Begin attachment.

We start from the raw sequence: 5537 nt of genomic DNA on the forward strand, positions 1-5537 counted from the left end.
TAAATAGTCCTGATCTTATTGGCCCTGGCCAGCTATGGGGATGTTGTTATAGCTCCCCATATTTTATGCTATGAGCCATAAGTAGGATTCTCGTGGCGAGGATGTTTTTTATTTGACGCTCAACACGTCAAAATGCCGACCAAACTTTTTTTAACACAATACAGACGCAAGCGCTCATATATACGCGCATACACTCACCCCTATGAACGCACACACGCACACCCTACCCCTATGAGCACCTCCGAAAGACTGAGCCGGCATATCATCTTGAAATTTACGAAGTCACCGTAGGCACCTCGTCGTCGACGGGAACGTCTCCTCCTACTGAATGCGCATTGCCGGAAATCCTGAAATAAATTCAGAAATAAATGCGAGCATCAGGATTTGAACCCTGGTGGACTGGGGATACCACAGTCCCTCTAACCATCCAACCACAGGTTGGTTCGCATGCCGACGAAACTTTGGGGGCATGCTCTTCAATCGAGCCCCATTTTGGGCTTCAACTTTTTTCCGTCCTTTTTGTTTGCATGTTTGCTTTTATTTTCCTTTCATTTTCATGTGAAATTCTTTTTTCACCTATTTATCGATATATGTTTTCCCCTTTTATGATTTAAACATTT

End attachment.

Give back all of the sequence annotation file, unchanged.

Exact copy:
We start from the raw sequence: 5537 nt of genomic DNA on the forward strand, positions 1-5537 counted from the left end.
TAAATAGTCCTGATCTTATTGGCCCTGGCCAGCTATGGGGATGTTGTTATAGCTCCCCATATTTTATGCTATGAGCCATAAGTAGGATTCTCGTGGCGAGGATGTTTTTTATTTGACGCTCAACACGTCAAAATGCCGACCAAACTTTTTTTAACACAATACAGACGCAAGCGCTCATATATACGCGCATACACTCACCCCTATGAACGCACACACGCACACCCTACCCCTATGAGCACCTCCGAAAGACTGAGCCGGCATATCATCTTGAAATTTACGAAGTCACCGTAGGCACCTCGTCGTCGACGGGAACGTCTCCTCCTACTGAATGCGCATTGCCGGAAATCCTGAAATAAATTCAGAAATAAATGCGAGCATCAGGATTTGAACCCTGGTGGACTGGGGATACCACAGTCCCTCTAACCATCCAACCACAGGTTGGTTCGCATGCCGACGAAACTTTGGGGGCATGCTCTTCAATCGAGCCCCATTTTGGGCTTCAACTTTTTTCCGTCCTTTTTGTTTGCATGTTTGCTTTTATTTTCCTTTCATTTTCATGTGAAATTCTTTTTTCACCTATTTATCGATATATGTTTTCCCCTTTTATGATTTAAACATTT